The Polybian Moment: The Transformation of Republican Thought from Ptolemy of Lucca to Machiavelli

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Recent research has emphasized the continuities in European republican political thought from the late Middle Ages until well into the Renaissance and even beyond. Two of the central figures in the story of the persistence of republicanism are Ptolemy of Lucca, who is commonly viewed as the quintessential late medieval republican, and Niccolò Machiavelli, whose work is generally regarded as the classic statement of early modern republicanism. We argue that these two remain conceptually at considerable remove from one another, a claim we illustrate by analyzing the impact of the reception, Latin translation and transmission of the Histories of Polybius, and especially the theory of constitutional change proposed in Book 6. The unavailability of the Histories to Ptolemy and its rather ample use by Machiavelli at the beginning of the Discourses signal an important divergence in the theoretical principles underlying the defense of republican institutions. In turn, this variation captures one facet of the distinct qualities of republican thought that separated the intellectual terrain of the early fourteenth century from that of the sixteenth century.

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En pasajes tanto de El Príncipe como de los Discursos sobre la primera década de Tito Livio, Maquiavelo asocia la resistencia a la introducción de nuevos órdenes con la envidia. Si bien en ninguno de éstos ofrece un tratamiento sistemático de este afecto, de su uso en ciertos contextos derivan consecuencias teóricas relevantes, particularmente en lo referente al aseguramiento de nuevas instituciones. Especialmente relevante en este sentido es la interpretación que realiza del episodio bíblico sobre el becerro de oro (Discursos, III, 30), evento al que interpreta como una rebelión en contra de Moisés motivada por la envidia. De una lectura “sensata” de este pasaje, sugiero, se derivan dos conclusiones: que los enemigos de las instituciones mosaicas eran los “grandes” y que el único modo de combatir a los envidiosos es armando al pueblo
Niccolò Machiavelli occupies an important place in the canon of military authors. He is often considered the first original Western writer on war since the fall of Rome because his book, Arte della guerra (“Art of War”), synthesizes contemporary military customs with those of antiquity. However, in this essay I challenge the originality of three of that book’s core elements: its use of military exempla, its emphasis on educated generals, and the reciprocal military-state relationship it describes. I argue that it was actually John of Salisbury, the notable twelfth-century English writer, who first formulated these principles in his book Policraticus. This essay explores the dimensions of John’s antecedents and also the intellectual connections between the two books, including the influence of Policraticus in Renaissance Italy and, possibly, upon Machiavelli himself. It concludes by advocating for John of Salisbury’s own place in the canon of original military authors.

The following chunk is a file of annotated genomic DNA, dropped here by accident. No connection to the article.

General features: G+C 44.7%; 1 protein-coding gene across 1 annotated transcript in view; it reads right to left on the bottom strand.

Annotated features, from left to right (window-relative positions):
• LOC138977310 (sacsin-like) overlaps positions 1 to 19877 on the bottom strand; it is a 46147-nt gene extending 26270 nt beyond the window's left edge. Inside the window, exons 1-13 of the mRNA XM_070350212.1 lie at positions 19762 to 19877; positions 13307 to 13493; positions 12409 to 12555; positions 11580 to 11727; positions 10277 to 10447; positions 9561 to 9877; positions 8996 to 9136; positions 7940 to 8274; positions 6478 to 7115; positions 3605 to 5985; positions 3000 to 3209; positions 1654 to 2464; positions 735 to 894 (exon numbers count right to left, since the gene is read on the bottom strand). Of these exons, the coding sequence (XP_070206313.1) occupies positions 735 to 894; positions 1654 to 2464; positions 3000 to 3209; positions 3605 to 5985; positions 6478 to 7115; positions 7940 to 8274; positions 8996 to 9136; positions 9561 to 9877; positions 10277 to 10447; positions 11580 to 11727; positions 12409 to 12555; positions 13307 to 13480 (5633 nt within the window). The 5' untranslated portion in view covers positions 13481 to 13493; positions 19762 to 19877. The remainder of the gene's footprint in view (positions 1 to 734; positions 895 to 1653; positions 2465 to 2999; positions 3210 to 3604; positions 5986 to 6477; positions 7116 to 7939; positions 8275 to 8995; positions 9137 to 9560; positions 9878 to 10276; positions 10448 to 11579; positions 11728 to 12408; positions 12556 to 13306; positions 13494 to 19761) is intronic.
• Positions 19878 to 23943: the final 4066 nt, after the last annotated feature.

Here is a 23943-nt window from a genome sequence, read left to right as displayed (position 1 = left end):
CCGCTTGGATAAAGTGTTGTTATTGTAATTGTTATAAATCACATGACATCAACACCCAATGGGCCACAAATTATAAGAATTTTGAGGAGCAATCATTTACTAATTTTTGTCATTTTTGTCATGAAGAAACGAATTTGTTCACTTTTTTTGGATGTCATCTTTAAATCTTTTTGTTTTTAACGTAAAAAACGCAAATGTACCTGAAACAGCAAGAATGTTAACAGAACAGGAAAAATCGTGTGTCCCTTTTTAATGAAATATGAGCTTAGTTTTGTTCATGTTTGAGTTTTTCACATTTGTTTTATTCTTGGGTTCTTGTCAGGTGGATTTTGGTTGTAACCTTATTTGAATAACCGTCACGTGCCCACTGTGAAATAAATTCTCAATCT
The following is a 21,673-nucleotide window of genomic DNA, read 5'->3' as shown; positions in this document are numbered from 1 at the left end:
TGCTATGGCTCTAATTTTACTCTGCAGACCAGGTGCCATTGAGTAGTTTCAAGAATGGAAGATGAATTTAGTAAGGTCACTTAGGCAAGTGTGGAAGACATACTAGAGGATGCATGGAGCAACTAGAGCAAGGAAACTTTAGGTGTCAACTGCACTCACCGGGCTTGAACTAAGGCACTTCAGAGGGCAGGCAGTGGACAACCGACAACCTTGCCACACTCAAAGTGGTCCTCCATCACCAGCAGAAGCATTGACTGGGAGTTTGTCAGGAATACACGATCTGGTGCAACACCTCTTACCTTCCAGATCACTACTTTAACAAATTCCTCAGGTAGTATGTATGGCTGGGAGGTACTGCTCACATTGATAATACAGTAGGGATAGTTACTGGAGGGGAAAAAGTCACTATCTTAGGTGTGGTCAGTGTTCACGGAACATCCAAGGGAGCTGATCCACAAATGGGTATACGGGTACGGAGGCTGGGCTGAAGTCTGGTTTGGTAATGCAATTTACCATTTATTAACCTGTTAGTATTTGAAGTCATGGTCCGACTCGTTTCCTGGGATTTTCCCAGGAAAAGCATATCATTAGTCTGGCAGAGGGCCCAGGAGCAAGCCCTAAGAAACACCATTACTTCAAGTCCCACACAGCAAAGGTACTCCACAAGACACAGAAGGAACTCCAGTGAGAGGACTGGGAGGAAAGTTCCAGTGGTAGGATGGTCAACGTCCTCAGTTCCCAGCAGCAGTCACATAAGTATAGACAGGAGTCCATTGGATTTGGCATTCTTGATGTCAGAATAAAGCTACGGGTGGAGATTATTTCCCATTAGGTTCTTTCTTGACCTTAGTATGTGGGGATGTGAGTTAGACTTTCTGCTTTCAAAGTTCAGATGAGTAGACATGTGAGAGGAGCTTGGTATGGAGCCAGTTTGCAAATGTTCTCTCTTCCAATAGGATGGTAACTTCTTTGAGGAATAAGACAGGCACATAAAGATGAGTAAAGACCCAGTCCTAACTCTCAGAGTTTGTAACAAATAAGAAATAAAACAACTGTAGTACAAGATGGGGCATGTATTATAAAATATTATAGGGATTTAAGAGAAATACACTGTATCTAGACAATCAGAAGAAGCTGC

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The point of departure of this paper is the perplexity before two irreconcilable images of Machiavelli. In fact, the main question leading to this confusion is whether there exists a continuity between Aristotelian, civic humanist and Machiavellian conceptions of republicanism. The main purpose of this paper is to discuss the points of continuities and ruptures of Machiavellian republicanism in relation to classical republicanism which is best represented by Aristotle.
Now in paperback, this highly acclaimed volume brings together some of the world's foremost historians of ideas to consider Machiavelli's political thought in the larger context of the European republican tradition, and the image of Machiavelli held by other republicans. An international team of scholars from a variety of disciplinary backgrounds (notably law, philosophy, history and the history of political thought) explore both the immediate Florentine context in which Machiavelli wrote, and the republican legacy to which he contributed.
Hegel's often-echoed verdict on the apolitical character of philosophy in the Hellenistic age is challenged in this collection of essays, originally presented at the sixth meeting of the Symposium Hellenisticum. An international team of leading scholars reveals a vigorous intellectual scene of great diversity: analyses of political leadership and the Roman constitution in Aristotelian terms; Cynic repudiation of the polis - but accommodation with its rulers; Stoic and Epicurean theories of justice as the foundation of society; Cicero's moral critique of the traditional political pursuit of glory. The volume as a whole offers a comprehensive guide to the main currents of social and political philosophy in a period of increasing interest to classicists, philosophers and cultural and intellectual historians.
Contrary to most interpretations, the article argues that the scandalous dimensions of Machiavelli's thought are the outcome of his critical reflections on humanist discourse. Machiavelli drew the radical conclusions from the humanist rejection of the classical and medieval vision of man as a creature with an objective telos, within a rational order of Being. From this perspective the article accounts for Machiavelli's separation of politics from ethics, his anti-Christian stance as well as his appreciation of the social and political importance of religion, his views concerning corruption and the fragility of the political body, and ultimately his anthropological premises, notably his perception of man as a creature driven by indeterminate and insatiable desire.